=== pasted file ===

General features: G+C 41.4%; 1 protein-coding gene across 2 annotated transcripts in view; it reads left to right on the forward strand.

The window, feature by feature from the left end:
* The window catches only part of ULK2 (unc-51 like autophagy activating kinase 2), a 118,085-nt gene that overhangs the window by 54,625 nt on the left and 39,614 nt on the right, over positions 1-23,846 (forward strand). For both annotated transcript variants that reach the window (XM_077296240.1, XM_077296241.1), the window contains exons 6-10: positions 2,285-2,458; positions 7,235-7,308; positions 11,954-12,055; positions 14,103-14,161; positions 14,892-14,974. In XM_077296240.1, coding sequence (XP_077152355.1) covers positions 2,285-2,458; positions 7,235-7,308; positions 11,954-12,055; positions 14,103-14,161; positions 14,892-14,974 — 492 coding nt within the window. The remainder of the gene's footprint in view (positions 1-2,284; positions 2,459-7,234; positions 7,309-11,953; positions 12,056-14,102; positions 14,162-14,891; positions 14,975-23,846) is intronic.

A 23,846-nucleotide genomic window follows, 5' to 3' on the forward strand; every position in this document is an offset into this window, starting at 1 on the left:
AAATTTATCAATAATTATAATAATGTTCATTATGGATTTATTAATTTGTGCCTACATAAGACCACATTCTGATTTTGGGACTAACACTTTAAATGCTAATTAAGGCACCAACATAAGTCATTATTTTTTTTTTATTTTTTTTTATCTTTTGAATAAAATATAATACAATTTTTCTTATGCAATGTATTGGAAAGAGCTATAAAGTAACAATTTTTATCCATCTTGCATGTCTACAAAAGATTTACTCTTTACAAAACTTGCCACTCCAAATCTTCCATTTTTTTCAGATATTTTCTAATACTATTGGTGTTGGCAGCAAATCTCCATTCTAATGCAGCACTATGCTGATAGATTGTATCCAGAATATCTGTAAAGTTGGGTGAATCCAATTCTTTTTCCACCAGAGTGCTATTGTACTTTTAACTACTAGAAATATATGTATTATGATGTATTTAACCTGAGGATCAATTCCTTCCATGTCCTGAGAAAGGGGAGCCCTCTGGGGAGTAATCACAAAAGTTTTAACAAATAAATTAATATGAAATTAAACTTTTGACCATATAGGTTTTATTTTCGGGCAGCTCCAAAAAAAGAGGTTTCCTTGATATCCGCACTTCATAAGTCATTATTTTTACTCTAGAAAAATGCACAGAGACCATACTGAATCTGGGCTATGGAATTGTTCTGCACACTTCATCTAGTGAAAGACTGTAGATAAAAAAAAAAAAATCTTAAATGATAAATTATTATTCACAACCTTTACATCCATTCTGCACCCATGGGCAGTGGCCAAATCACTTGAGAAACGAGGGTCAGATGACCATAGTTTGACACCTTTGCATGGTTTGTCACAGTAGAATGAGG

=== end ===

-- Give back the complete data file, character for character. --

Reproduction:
General features: G+C 41.4%; 1 protein-coding gene across 2 annotated transcripts in view; it reads left to right on the forward strand.

The window, feature by feature from the left end:
* The window catches only part of ULK2 (unc-51 like autophagy activating kinase 2), a 118,085-nt gene that overhangs the window by 54,625 nt on the left and 39,614 nt on the right, over positions 1-23,846 (forward strand). For both annotated transcript variants that reach the window (XM_077296240.1, XM_077296241.1), the window contains exons 6-10: positions 2,285-2,458; positions 7,235-7,308; positions 11,954-12,055; positions 14,103-14,161; positions 14,892-14,974. In XM_077296240.1, coding sequence (XP_077152355.1) covers positions 2,285-2,458; positions 7,235-7,308; positions 11,954-12,055; positions 14,103-14,161; positions 14,892-14,974 — 492 coding nt within the window. The remainder of the gene's footprint in view (positions 1-2,284; positions 2,459-7,234; positions 7,309-11,953; positions 12,056-14,102; positions 14,162-14,891; positions 14,975-23,846) is intronic.

A 23,846-nucleotide genomic window follows, 5' to 3' on the forward strand; every position in this document is an offset into this window, starting at 1 on the left:
AAATTTATCAATAATTATAATAATGTTCATTATGGATTTATTAATTTGTGCCTACATAAGACCACATTCTGATTTTGGGACTAACACTTTAAATGCTAATTAAGGCACCAACATAAGTCATTATTTTTTTTTTATTTTTTTTTATCTTTTGAATAAAATATAATACAATTTTTCTTATGCAATGTATTGGAAAGAGCTATAAAGTAACAATTTTTATCCATCTTGCATGTCTACAAAAGATTTACTCTTTACAAAACTTGCCACTCCAAATCTTCCATTTTTTTCAGATATTTTCTAATACTATTGGTGTTGGCAGCAAATCTCCATTCTAATGCAGCACTATGCTGATAGATTGTATCCAGAATATCTGTAAAGTTGGGTGAATCCAATTCTTTTTCCACCAGAGTGCTATTGTACTTTTAACTACTAGAAATATATGTATTATGATGTATTTAACCTGAGGATCAATTCCTTCCATGTCCTGAGAAAGGGGAGCCCTCTGGGGAGTAATCACAAAAGTTTTAACAAATAAATTAATATGAAATTAAACTTTTGACCATATAGGTTTTATTTTCGGGCAGCTCCAAAAAAAGAGGTTTCCTTGATATCCGCACTTCATAAGTCATTATTTTTACTCTAGAAAAATGCACAGAGACCATACTGAATCTGGGCTATGGAATTGTTCTGCACACTTCATCTAGTGAAAGACTGTAGATAAAAAAAAAAAAATCTTAAATGATAAATTATTATTCACAACCTTTACATCCATTCTGCACCCATGGGCAGTGGCCAAATCACTTGAGAAACGAGGGTCAGATGACCATAGTTTGACACCTTTGCATGGTTTGTCACAGTAGAATGAGG